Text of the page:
• Subtitle To Imagine, Witness, and Write
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  • Book Type Nonfiction
  • by Melissa Pritchard
  • Date Published May 2015
  • ISBN-13 978-1-934137-96-3
  • Format Paperback
  • Pages 192pp
  • Price $16.95
  • Review by Jason Hess
A Solemn Pleasure: To Imagine, Witness, and Write opens with “A Room in London,” a rumination on the physical space Melissa Pritchard occupied while temporarily living and writing in a borrowed London flat. This particularly brief piece (four pages) introduces the collection by touching on topics more thoroughly explored later in the book: Pritchard describes herself at work, presents her belief in writing as a spiritual—often religious—act, and embraces the essay’s ability to successfully grow around an ill-defined plot.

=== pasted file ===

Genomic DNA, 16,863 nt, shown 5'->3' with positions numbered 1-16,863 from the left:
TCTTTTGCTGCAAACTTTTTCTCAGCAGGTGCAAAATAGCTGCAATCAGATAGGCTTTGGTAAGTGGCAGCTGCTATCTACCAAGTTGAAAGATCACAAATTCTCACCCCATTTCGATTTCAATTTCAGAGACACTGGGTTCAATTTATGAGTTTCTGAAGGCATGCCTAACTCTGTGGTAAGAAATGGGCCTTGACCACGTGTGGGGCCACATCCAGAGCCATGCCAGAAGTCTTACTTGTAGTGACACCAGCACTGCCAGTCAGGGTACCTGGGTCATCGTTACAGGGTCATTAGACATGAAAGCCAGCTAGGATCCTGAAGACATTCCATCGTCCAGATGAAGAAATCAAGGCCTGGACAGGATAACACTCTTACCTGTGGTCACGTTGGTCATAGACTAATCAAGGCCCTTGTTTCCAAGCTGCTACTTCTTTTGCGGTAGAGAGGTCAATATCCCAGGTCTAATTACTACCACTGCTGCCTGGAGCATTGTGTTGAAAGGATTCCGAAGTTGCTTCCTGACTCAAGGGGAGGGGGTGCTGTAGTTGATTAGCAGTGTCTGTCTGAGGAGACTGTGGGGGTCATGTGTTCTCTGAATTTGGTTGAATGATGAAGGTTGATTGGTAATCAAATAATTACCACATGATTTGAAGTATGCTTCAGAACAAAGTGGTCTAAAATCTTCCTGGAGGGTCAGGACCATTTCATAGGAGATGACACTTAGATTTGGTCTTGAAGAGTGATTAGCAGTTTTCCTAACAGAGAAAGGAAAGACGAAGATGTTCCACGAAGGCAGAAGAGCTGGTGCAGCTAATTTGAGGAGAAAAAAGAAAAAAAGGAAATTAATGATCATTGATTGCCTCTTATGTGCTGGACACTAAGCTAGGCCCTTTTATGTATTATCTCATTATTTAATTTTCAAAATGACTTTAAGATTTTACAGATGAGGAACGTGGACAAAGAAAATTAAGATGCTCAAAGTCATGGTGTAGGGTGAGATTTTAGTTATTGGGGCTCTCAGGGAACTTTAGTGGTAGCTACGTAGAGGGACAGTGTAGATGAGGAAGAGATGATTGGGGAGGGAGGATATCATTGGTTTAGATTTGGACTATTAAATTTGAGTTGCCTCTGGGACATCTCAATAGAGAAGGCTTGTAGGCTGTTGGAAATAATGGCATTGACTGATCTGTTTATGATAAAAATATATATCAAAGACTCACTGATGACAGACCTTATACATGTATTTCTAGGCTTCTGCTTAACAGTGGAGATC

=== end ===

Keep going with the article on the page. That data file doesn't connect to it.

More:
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  • Book Type Poetry
  • by Aditi Machado
  • Date Published October 2017
  • ISBN-13 9-781937 658731
  • Format Paperback
  • Pages 96pp
  • Price $15.95
  • Review by DM O'Connor
A thing is a cicada when it tends toward sexual disorientation
& I is an orient in the sense that all things wend toward me.

Aditi Machado’s debut collection, Some Beheadings, is a delicate meditation on the origin of thought. Somewhere between Wittgenstein and Rilke, with splatterings of Gertrude Stein, each page is a flower opening to reflect spring. “A wind blows, the desert unfolds.” “The desert melts, the sky’s glass.” Some Beheadings reads like bits of a shattered rainbow.

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  • Book Type Fiction